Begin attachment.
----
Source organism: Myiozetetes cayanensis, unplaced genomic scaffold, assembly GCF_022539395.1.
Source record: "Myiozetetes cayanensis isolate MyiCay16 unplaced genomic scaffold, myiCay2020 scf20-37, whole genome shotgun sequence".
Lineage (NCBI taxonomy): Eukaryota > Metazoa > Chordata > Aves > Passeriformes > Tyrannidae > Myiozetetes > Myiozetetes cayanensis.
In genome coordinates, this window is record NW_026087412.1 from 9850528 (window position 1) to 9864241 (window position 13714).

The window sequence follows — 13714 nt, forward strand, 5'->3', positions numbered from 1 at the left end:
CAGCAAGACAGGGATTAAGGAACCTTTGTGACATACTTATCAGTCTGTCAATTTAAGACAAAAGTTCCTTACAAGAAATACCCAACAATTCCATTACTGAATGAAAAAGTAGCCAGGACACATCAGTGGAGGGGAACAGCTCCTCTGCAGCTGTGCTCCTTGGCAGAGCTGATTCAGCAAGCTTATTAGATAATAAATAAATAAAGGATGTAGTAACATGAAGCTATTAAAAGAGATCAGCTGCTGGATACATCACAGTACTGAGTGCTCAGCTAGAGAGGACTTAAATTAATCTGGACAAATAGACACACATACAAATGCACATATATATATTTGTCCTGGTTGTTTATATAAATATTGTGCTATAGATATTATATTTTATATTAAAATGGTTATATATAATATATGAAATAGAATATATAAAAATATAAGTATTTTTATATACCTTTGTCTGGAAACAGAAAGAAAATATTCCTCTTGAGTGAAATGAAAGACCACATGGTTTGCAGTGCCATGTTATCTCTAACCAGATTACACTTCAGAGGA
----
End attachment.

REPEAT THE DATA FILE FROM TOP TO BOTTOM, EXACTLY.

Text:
Source organism: Myiozetetes cayanensis, unplaced genomic scaffold, assembly GCF_022539395.1.
Source record: "Myiozetetes cayanensis isolate MyiCay16 unplaced genomic scaffold, myiCay2020 scf20-37, whole genome shotgun sequence".
Lineage (NCBI taxonomy): Eukaryota > Metazoa > Chordata > Aves > Passeriformes > Tyrannidae > Myiozetetes > Myiozetetes cayanensis.
In genome coordinates, this window is record NW_026087412.1 from 9850528 (window position 1) to 9864241 (window position 13714).

The window sequence follows — 13714 nt, forward strand, 5'->3', positions numbered from 1 at the left end:
CAGCAAGACAGGGATTAAGGAACCTTTGTGACATACTTATCAGTCTGTCAATTTAAGACAAAAGTTCCTTACAAGAAATACCCAACAATTCCATTACTGAATGAAAAAGTAGCCAGGACACATCAGTGGAGGGGAACAGCTCCTCTGCAGCTGTGCTCCTTGGCAGAGCTGATTCAGCAAGCTTATTAGATAATAAATAAATAAAGGATGTAGTAACATGAAGCTATTAAAAGAGATCAGCTGCTGGATACATCACAGTACTGAGTGCTCAGCTAGAGAGGACTTAAATTAATCTGGACAAATAGACACACATACAAATGCACATATATATATTTGTCCTGGTTGTTTATATAAATATTGTGCTATAGATATTATATTTTATATTAAAATGGTTATATATAATATATGAAATAGAATATATAAAAATATAAGTATTTTTATATACCTTTGTCTGGAAACAGAAAGAAAATATTCCTCTTGAGTGAAATGAAAGACCACATGGTTTGCAGTGCCATGTTATCTCTAACCAGATTACACTTCAGAGGA